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What to Expect From Palliative Care

The goal of comprehensive palliative care is to address the full range of problems associated with a serious illness, from physical symptoms to emotional anxiety and even spiritual concerns.

  • Cancer and its treatment can cause pain, nausea, fatigue, anxiety, shortness of breath, loss of appetite, and an array of other symptoms.
  • A serious illness can also put a heavy emotional and financial burden on family members.

To address all those challenges, a palliative care team typically includes a doctor or nurse, a psychologist or counselor, a pain management specialist, a social worker, a nutritionist, a chaplain, and others.

The first step is assessing a patient’s condition and quality of life. Experts have developed standard questionnaires that help doctors quickly identify where problems exist, such as uncontrolled pain, anxiety, fatigue, depression, or sleep problems.

How Palliative Care Can Help

Fortunately, there’s plenty that palliative care specialists can offer.

  • For shortness of breath, doctors can prescribe medications that open up air passages or they can give patients extra oxygen. Sometimes simply changing position in bed is enough to ease breathing difficulties.
  • Nausea, which is a common side effect of some chemotherapy drugs, can be alleviated with medications.
  • Loss of appetite, another common side effect, can be addressed with dietary changes and a schedule of eating several small meals during the day.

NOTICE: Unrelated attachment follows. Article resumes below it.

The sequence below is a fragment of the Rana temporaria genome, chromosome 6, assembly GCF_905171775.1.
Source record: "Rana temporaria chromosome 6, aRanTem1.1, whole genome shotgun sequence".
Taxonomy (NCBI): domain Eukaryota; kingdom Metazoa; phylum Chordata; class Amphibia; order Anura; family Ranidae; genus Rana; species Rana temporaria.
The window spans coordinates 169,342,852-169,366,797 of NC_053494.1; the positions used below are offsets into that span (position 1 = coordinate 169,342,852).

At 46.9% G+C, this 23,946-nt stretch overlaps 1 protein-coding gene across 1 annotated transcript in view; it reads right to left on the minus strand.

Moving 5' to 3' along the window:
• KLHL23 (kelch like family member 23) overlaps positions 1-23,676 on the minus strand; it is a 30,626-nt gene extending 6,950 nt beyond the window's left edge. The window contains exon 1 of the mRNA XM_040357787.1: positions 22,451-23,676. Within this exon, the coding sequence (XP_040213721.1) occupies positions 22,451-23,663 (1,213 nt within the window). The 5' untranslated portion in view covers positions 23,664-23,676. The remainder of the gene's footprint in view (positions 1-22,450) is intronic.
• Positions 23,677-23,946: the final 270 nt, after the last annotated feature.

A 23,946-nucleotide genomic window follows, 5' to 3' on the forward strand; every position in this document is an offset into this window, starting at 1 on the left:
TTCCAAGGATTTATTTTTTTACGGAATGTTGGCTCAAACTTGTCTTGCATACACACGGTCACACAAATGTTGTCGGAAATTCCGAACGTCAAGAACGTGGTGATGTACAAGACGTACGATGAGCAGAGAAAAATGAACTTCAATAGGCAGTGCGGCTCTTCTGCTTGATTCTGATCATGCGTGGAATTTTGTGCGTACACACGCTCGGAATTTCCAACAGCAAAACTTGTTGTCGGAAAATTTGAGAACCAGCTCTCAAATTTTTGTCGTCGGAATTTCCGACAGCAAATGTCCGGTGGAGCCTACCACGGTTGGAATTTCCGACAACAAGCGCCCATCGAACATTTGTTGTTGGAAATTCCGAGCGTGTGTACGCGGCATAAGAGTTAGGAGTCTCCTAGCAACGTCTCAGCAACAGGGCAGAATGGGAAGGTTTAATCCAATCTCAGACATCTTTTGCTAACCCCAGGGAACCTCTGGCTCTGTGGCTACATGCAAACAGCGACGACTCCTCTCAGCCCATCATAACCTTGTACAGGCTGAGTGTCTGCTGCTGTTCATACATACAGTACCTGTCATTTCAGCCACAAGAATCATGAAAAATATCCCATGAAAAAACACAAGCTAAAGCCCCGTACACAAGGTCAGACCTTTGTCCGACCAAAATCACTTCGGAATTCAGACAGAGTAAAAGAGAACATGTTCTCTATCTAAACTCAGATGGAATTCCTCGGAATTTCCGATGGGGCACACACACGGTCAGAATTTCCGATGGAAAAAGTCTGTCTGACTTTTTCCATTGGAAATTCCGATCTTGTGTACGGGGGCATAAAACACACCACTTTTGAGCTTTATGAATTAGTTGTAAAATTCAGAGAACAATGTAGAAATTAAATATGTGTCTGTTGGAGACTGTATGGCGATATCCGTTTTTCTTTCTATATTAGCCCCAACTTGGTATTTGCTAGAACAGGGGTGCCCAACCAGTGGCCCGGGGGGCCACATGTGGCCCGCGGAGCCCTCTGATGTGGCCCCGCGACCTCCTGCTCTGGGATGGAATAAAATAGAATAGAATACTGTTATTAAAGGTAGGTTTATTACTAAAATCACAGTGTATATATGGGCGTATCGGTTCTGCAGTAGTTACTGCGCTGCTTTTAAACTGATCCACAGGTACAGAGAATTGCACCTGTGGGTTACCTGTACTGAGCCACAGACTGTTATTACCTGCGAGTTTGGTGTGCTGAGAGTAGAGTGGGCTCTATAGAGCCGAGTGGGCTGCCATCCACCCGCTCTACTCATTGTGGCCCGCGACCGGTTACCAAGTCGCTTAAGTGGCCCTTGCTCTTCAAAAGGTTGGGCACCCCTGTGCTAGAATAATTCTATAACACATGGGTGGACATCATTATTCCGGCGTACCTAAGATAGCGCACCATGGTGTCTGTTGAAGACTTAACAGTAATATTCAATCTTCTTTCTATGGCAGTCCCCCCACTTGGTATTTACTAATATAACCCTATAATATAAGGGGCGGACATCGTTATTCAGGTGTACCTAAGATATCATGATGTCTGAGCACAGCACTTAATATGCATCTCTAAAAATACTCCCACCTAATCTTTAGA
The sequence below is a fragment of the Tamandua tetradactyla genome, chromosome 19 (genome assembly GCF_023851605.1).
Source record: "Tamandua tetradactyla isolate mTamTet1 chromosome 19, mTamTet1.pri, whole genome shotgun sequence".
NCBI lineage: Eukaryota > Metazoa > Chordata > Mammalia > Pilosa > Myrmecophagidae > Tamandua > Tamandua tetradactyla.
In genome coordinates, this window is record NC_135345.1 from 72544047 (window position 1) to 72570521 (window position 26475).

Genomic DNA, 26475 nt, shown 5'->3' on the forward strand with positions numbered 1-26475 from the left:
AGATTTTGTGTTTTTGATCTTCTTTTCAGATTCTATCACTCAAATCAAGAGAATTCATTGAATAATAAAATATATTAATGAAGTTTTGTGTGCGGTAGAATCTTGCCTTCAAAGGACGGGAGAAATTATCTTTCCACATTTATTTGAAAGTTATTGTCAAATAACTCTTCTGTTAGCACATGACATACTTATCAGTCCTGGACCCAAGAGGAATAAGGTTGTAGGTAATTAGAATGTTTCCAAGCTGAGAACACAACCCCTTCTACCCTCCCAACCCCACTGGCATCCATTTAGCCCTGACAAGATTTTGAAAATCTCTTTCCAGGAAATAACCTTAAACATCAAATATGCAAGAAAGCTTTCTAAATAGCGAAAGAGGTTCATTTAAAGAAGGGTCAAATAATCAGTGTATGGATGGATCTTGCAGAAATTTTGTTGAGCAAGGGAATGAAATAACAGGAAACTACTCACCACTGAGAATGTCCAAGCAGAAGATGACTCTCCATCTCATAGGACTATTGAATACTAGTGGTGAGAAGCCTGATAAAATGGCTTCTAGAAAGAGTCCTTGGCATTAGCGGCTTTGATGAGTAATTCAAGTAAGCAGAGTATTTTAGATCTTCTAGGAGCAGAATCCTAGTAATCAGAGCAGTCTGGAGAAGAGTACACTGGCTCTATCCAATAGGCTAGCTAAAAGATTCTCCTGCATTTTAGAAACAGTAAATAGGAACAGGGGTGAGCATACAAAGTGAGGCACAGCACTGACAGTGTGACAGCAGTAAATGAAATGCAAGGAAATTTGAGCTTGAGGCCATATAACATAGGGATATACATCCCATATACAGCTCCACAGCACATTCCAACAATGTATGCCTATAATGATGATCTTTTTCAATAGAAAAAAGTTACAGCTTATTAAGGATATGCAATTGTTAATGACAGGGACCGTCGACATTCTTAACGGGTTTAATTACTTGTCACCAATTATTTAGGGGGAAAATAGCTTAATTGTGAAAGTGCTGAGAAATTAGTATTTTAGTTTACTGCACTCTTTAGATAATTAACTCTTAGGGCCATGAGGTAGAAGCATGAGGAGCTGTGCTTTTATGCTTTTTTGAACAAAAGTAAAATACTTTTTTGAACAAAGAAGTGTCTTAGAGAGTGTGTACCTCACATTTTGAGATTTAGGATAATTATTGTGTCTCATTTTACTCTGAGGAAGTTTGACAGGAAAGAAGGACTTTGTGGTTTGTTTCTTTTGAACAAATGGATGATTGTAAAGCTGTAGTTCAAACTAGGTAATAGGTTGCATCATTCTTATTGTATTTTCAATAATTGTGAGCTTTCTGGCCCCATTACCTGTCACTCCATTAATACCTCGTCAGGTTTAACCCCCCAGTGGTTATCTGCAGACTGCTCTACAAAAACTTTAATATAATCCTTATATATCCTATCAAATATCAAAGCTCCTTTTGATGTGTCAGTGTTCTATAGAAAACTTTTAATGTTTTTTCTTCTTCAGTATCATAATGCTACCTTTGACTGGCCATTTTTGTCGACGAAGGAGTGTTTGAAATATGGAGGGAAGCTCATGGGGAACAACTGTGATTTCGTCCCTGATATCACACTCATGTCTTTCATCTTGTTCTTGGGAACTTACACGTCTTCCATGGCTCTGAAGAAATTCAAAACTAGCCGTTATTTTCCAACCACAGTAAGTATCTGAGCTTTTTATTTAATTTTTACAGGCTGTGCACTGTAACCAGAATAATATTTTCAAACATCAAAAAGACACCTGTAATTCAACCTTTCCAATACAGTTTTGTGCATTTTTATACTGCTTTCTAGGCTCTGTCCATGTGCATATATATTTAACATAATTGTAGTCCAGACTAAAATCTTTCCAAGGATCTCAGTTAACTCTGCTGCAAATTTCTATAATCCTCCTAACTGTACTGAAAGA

Palliative Care Takes a Holistic Approach

In many ways, palliative care builds on the model of holistic medicine, which was developed to treat not just a disease but the person experiencing it. “Oncologists treat cancer as a physical process,” Bruera says. “Palliative medicine addresses all the components of the illness.”

A growing number of programs combine conventional treatments with complementary approaches -- meditation, acupuncture, and massage therapy, for instance.

Treating cancer and managing side effects and symptoms can be complicated. It’s natural to feel depressed when you’re fighting cancer, for example. Talking to a counselor can help. But depression may also be a sign that pain isn’t being adequately controlled. For that, doctors may need to prescribe opioid drugs. These are very effective, but they also have side effects. One common problem, constipation, may be treated with laxatives.

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